Report: Majority of 2000 U.S. spring wheat exceptional quality
Excellent planting conditions, nearly ideal precipitation and generally
favorable harvest weather helped produce a 2000 U.S. hard red spring wheat crop that was 14% larger than in 1999, despite a 2% decrease in planted acres. With disease pressures confined to fairly isolated areas,
regional survey results show that a majority of the harvested crop was of exceptional quality, according to the 2000 Regional Quality Report for U.S. Hard Red Spring Wheat.
The quality data was analyzed by North Dakota State University, with funding support by U.S. Wheat Associates and the wheat checkoff organizations in ND, MN, SD, and MT, which collectively grow about 93%
of the U.S. hard red spring wheat crop.
The analysis of hard red spring wheat samples from the four-state region indicated an average vitreous kernel content of 68% which kept the regional average grade at No. 1 Northern Spring (NS).
Vitreousness refers to the translucent nature of the kernel. Vitreous kernels are bright and glossy in appearance. The higher the percentage of dark, hard, vitreous kernels, the better the separation of bran from
endosperm in the milling process and the better the uniformity in a miller’s operation.
However, grade distributions among the samples show that 51% of the crop graded No. 1 Dark Northern Spring (DNS). Protein in the 2000 crop was outstanding at 14.4%, and test weight was also higher than
last year and the five-year average at 60.1 pounds per bushel.
Dough mixing properties of the 2000 crop as measured with the farinograph are weaker than the five-year average, but some areas offer wheat with exceptional strength. Overall baking performance including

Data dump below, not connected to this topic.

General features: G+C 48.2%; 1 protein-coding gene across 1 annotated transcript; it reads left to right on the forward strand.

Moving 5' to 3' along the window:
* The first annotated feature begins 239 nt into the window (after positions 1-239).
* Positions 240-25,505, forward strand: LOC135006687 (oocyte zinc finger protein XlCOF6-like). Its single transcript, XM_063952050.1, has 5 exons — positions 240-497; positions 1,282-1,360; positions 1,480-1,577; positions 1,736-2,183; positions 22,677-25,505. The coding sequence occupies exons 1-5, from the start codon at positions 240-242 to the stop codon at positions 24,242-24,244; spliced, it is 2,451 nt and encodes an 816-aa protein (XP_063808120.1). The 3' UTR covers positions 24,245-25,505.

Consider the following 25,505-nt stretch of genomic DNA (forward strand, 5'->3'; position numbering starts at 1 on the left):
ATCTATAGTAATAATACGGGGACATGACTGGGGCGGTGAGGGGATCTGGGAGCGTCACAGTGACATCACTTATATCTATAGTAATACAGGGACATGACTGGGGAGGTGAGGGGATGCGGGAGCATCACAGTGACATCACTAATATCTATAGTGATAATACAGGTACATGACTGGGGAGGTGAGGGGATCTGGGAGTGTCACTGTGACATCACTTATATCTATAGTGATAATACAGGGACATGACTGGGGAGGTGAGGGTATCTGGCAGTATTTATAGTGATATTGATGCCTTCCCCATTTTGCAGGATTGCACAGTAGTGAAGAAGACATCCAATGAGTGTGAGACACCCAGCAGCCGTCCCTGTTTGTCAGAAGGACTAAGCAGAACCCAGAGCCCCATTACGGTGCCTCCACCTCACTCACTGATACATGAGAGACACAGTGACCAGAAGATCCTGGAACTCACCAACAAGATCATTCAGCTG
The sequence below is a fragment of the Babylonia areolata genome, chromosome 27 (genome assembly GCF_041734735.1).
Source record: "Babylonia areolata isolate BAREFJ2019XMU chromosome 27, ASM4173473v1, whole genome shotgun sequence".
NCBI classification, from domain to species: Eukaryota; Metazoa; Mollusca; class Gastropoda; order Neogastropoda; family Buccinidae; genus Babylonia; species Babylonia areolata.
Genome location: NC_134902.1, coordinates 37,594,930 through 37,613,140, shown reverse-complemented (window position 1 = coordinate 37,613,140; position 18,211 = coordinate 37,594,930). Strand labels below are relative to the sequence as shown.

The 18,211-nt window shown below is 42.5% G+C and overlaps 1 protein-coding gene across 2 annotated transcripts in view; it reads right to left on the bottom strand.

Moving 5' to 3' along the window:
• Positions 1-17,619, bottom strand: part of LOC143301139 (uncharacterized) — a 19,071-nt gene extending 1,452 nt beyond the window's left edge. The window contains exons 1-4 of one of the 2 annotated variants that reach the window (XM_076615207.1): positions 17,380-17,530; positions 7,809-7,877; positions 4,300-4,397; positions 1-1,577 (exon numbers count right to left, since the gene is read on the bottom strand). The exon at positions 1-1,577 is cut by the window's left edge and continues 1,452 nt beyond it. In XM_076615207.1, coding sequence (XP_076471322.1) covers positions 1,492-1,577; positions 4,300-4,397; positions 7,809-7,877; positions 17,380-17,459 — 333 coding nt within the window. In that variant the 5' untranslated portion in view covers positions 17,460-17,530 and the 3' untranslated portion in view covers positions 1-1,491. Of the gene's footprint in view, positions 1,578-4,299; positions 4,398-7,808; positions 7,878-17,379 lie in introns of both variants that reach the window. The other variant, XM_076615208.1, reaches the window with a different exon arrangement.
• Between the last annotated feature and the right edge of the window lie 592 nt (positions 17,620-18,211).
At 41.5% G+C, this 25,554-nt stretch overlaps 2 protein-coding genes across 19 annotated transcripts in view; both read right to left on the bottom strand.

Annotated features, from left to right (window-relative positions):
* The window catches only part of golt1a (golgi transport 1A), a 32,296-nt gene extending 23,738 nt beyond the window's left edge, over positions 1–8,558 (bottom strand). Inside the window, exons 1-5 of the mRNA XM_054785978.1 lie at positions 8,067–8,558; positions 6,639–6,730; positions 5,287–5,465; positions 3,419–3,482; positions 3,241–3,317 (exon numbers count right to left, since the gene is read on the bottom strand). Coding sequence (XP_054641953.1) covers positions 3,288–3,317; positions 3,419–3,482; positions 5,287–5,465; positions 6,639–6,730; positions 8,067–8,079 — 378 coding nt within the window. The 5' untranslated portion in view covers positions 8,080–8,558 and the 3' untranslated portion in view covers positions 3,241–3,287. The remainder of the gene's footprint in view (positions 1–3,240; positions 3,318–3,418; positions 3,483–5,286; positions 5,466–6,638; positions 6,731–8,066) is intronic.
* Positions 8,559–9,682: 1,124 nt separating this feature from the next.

absorption and loaf volume are considered good.
Quality differences did exist between states and crop reporting areas within each state. That’s due in part to wet conditions that hindered the last 10 to 15% of the 2000 harvest in northern production
areas and caused some quality losses. Still, total defects are less than the five-year average, although slightly higher than in 1999. Pre-harvest sprouting and low falling numbers are evident in a portion of the
northern crop. Damage from Fusarium head blight was also present, but sharply lower than in the last five to six years. It’s always recommended that buyers consider using appropriate contract specifications to
assure that they receive the quality of U.S. hard red spring wheat they need and want.
The 2000 Hard Red Spring Wheat Regional Quality Report can be found online at the North Dakota Wheat Commission Website, www.ndwheat.com/wi/hrs/cropqual/index.asp.
A link to the 2000 durum quality report may also be found on the NDWC website, under the Wheat Information link.
USW presents crop quality seminars
After each harvest, U.S. wheat experts lead quality seminars around the world to brief buyers about
the quality of the latest American wheat crop. The objective is to provide current U.S. crop quality and supply and demand information to key import wheat buyers, with the goal of making them more informed,
successful and satisfied with U.S. wheat.
Traveling to six countries in Asia (Taiwan, the Philippines, Thailand, China, Korea and Japan) to lead wheat quality seminars were Patrick McCluskey, a Kansas State University cereal scientist; John Oades,
director of the U.S. Wheat Associates West Coast Office in Portland, Ore.; and Jim Peterson, marketing specialist with the NDWC.
Asia continues to struggle with the economic recession that began in June of 1997. Recent dramatic increases in world oil prices have intensified the economic situation. The U.S. dollar remains strong
compared with importer currencies as well as export competitor currencies (Australia and Canada). Even though U.S. farm and export prices have been low, when converted into local currencies, the price to the
importer remains high. Although USW
cannot impact prices, it can have significant impact on wheat quality issues and before/after sales service issues.